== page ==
Insurers in Europe, which typically avoid risk, are muscling their way further into the junk-bond market. They’re shifting from the relative safety of government and highly-rated corporate debt to bonds just below investment grade, according to people familiar with the matter.
Last month, insurance funds pocketed as much as 20 percent of a BB-rated euro deal by US healthcare business Iqvia Holdings Inc., compared with single digits for similar deals last year, the people said, asking not to be identified because the information is private.
The identity of the insurers was not available.
"There’s potentially a lot of value" in BB bonds, said Patrick Liedtke, head of BlackRock Inc.’s financial institutions group for Europe, Middle East and Africa, who helps advise insurers. "Especially the so-called fallen angels that were downgraded, but also other types of debt which are now considerably cheaper than going into the crisis."
Based on company filings, some insurers were already increasing their high yield exposures last year. Allianz, which oversees a total 285 billion euros (USD 339 billion) of corporate bonds, increased its high-yield component to 6 percent from 4 percent in 2020. Zurich Insurance Group AG’s sub-investment grade credit and private-debt holdings rose slightly, to 5.3 percent from 4.7 percent.
At the start of the pandemic many insurers went into crisis mode and sought the safety of quality credit to avoid downgrades and preserve regulatory capital. By buying riskier paper, they’re emulating a market trend toward assets that offer a cushion from the potential onset of inflation as economies in Europe prepare to open gradually this year.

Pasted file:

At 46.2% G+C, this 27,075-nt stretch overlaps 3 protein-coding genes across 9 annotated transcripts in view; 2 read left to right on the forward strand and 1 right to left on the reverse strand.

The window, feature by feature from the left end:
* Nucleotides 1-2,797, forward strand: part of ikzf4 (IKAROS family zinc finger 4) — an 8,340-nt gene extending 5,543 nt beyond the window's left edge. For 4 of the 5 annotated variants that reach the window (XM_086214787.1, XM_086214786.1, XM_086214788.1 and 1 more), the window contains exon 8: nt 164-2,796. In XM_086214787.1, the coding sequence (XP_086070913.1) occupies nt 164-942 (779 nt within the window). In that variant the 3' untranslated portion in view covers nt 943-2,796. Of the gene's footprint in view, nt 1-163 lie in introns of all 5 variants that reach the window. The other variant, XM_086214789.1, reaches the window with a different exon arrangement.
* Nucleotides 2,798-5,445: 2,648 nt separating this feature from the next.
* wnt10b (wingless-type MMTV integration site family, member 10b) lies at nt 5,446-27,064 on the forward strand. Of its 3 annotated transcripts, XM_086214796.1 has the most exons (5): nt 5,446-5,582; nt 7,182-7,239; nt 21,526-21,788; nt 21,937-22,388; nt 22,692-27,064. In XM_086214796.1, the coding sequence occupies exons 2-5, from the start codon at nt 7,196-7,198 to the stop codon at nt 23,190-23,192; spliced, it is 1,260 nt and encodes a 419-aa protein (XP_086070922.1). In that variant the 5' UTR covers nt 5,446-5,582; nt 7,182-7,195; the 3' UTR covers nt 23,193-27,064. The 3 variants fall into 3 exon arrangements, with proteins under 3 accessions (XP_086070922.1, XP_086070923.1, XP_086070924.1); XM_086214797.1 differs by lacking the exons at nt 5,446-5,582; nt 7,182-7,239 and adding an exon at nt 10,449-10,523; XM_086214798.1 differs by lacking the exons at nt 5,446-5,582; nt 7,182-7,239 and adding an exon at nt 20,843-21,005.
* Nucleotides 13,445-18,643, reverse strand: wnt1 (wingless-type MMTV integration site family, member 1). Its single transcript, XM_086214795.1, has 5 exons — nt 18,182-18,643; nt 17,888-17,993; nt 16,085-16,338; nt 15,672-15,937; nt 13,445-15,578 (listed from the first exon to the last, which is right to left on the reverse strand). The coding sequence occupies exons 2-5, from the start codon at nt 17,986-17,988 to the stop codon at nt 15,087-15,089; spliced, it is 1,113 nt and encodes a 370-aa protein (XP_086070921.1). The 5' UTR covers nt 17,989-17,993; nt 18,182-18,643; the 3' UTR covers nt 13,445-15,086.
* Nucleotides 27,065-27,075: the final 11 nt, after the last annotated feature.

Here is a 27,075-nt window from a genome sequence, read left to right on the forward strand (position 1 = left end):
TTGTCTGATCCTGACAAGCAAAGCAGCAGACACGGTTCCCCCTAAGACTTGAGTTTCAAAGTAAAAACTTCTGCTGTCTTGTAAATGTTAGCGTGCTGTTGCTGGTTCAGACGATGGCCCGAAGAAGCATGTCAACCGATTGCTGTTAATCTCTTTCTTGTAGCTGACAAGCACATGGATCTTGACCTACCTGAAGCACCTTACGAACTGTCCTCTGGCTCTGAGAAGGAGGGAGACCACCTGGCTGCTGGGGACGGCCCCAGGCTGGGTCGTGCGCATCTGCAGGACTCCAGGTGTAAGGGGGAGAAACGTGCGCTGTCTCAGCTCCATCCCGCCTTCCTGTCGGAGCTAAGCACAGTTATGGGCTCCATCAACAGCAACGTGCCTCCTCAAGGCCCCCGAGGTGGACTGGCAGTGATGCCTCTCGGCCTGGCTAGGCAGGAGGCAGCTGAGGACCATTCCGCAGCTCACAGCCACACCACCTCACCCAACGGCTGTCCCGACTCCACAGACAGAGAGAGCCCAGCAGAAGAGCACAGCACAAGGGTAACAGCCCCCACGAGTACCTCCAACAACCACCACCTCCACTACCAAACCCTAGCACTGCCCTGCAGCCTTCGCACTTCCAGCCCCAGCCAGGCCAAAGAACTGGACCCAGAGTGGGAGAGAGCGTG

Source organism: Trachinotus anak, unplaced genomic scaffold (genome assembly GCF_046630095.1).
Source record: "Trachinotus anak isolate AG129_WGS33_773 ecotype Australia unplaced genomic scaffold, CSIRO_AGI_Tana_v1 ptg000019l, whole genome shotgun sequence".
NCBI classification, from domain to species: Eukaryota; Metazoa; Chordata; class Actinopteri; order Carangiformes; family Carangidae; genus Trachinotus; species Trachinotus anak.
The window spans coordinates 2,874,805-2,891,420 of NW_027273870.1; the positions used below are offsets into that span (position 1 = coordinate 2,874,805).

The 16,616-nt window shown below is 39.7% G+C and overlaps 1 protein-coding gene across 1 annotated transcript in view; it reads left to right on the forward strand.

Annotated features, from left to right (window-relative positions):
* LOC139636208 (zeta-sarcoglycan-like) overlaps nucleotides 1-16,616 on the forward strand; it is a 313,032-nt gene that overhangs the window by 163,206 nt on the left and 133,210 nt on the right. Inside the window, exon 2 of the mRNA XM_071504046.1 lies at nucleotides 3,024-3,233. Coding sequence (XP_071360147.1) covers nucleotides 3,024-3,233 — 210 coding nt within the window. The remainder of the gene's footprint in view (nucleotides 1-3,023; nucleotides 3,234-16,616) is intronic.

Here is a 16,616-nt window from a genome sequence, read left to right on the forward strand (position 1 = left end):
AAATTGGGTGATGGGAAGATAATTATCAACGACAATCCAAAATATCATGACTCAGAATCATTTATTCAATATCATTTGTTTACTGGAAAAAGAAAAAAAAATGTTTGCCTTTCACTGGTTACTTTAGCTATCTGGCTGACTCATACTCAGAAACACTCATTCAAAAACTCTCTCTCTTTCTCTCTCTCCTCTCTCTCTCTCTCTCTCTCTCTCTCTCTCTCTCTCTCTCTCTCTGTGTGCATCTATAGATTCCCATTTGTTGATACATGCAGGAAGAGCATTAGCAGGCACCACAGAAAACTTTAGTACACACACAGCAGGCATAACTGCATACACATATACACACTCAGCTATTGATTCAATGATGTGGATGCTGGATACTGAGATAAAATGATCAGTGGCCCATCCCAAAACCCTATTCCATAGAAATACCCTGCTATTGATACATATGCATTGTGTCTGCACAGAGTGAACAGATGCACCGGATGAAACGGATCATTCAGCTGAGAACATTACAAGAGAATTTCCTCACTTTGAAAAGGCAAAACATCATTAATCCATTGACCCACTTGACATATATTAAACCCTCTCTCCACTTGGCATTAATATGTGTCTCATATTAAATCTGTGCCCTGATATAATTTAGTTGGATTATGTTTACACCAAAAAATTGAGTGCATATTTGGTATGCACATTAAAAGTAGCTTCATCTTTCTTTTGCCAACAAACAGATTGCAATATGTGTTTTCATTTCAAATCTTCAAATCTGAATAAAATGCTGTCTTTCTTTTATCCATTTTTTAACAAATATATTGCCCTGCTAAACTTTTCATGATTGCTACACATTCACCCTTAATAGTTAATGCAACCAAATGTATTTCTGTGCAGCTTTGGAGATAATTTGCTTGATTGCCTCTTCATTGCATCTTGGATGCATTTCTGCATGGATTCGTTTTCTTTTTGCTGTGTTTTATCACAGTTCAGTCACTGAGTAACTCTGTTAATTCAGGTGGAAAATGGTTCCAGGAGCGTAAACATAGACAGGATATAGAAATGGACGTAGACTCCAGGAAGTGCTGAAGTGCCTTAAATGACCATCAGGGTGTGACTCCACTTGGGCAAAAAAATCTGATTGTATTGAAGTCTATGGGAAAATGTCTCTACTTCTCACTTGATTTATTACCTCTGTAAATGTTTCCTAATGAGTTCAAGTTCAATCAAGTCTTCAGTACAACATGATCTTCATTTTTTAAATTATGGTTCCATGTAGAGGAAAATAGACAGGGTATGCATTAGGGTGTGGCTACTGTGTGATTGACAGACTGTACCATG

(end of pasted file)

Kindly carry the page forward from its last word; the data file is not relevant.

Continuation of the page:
An Allianz spokesman said that the company targets a "solid investment-grade corporate bond strategy" and doesn’t envisage a significant strategic increase of high-yield bonds. A Zurich spokesman said it follows a "disciplined and prudent" investment process, while its fixed-income portfolios are well diversified and high quality.
This year, the spread between BBB-rated and BB-rated debt yields narrowed in February to the lowest in 12 months, but there’s still about a 160-basis point gap between the two, according to Bloomberg Barclays indexes.
David Newman, the chief investment officer for global high yield at Allianz Global Investors, says insurers are nonetheless starting to crowd out the market. Money managers that specialize in risky assets are being forced out of BB-rated credit -- the highest junk category and 60 percent of the market -- and into the more junior and unsecured parts of a company’s capital structure, he said.
"We’re definitely seeing more demand for high-yield bonds outside of traditional fund managers, such as from insurance funds," Newman said. He manages around 2 billion euros in sub-investment-grade bonds, compared with about 17 billion euros at the parent company, company filings show.
The effects of competition are already being seen, with demand for BB bonds exceeding even record-size offerings last month. U.K supermarket ASDA Group’s 2.75 billion-pound (USD 3.82 billion) buyout financing, the biggest ever in sterling, attracted around 8 billion pounds of orders. Meanwhile, issuance swelled 20 percent so far in 2021 to about 25 billion euros, a record start to a year, according to data compiled by Bloomberg.
"The investment-grade mandates of insurance funds often have 10 percent (or larger) buckets to go off benchmark, and BB is their typical hunting ground," said Clark Nicholls, a senior portfolio manager at AXA Investment Managers in London, which has USD759 billion of assets under management.
"Many of these credits are very safe having many financing options and strong assets that have under-performed in earnings due to the pandemic."
One reason why they have relatively small high-yield holdings is because of requirements to set aside capital when investing in alternatives to risk-free sovereign notes. The lower they go down the junk spectrum, the higher the capital charge.
"Insurers have credit portfolios that aren’t yielding much," said BlackRock’s Liedtke. After shifting into safer names, "Should they not potentially revisit their exposures to sub-investment grade?"